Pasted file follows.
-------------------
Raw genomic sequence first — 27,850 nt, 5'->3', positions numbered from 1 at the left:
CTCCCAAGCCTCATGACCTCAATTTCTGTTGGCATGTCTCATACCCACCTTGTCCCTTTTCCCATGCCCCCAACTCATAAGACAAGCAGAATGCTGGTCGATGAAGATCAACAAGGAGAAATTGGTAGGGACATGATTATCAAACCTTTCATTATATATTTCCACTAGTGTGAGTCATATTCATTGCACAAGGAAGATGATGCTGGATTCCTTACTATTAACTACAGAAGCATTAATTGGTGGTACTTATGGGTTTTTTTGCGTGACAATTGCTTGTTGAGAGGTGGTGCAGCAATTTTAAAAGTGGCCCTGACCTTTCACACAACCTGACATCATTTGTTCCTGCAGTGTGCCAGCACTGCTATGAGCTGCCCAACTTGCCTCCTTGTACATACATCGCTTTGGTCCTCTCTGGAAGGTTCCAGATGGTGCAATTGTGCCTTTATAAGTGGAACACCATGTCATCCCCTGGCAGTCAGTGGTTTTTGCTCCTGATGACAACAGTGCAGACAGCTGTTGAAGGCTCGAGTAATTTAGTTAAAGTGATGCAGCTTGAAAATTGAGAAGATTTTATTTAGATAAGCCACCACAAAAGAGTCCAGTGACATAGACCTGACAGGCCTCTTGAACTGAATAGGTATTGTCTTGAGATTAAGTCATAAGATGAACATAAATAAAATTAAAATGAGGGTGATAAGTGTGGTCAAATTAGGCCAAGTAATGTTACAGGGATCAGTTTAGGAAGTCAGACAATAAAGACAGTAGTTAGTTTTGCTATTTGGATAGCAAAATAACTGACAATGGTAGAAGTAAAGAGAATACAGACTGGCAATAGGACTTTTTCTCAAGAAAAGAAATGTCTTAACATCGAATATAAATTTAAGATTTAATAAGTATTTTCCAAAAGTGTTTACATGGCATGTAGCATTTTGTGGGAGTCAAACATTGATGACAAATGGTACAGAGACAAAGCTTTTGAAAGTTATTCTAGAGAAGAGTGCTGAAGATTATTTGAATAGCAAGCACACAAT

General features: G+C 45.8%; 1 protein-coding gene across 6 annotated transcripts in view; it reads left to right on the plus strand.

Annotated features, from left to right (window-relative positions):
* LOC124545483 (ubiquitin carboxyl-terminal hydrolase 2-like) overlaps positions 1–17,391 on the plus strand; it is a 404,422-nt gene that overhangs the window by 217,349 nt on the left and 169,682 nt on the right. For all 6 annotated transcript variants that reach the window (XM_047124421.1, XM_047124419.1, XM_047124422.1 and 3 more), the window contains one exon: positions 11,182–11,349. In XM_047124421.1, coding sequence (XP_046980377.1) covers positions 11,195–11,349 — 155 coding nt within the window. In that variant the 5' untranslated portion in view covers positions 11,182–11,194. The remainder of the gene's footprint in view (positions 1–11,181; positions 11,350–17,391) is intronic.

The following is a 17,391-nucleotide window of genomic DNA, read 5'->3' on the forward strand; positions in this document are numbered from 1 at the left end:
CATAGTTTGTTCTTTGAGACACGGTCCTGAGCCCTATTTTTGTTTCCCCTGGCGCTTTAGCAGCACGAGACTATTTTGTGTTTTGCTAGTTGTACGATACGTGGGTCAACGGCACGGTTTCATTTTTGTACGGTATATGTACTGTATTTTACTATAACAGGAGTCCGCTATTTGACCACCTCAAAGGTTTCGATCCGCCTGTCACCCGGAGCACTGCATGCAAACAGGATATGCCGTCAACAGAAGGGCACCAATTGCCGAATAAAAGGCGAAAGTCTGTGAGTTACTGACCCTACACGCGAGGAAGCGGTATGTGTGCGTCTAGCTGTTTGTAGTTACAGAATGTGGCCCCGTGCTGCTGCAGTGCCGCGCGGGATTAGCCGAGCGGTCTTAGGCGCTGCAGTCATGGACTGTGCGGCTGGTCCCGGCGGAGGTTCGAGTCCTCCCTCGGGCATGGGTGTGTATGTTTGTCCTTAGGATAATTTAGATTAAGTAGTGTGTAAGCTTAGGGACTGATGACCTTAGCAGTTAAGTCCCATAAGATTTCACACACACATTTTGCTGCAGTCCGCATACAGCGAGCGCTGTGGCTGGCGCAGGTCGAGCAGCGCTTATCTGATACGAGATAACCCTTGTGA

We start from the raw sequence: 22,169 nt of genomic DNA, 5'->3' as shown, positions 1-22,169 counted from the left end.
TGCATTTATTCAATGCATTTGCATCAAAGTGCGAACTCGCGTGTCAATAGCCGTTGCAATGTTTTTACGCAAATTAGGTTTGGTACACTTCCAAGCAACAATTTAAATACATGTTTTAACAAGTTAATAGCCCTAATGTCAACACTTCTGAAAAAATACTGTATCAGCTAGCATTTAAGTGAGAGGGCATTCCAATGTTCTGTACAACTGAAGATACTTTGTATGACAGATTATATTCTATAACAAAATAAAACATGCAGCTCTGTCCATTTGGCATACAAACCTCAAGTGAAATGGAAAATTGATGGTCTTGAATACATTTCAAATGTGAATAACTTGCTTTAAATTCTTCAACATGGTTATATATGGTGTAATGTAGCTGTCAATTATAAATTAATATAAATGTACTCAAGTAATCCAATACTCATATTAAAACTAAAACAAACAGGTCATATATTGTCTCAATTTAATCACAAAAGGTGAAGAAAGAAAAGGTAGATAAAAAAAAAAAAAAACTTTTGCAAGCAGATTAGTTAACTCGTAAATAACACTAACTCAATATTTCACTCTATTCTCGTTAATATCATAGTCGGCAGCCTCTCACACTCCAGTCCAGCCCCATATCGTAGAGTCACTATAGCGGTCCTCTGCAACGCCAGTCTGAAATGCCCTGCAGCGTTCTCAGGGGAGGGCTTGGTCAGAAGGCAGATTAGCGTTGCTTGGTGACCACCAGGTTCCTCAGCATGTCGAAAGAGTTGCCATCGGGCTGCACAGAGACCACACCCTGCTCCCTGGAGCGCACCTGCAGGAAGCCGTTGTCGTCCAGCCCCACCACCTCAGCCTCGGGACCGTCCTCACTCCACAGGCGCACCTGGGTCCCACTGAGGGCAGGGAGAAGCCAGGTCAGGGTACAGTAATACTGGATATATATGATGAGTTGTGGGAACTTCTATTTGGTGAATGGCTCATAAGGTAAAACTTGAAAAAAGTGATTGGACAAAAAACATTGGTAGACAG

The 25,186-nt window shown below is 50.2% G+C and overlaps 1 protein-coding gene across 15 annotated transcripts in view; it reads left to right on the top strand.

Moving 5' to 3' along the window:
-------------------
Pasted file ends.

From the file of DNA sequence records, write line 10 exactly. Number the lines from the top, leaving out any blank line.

The 25,186-nt window shown below is 50.2% G+C and overlaps 1 protein-coding gene across 15 annotated transcripts in view; it reads left to right on the top strand.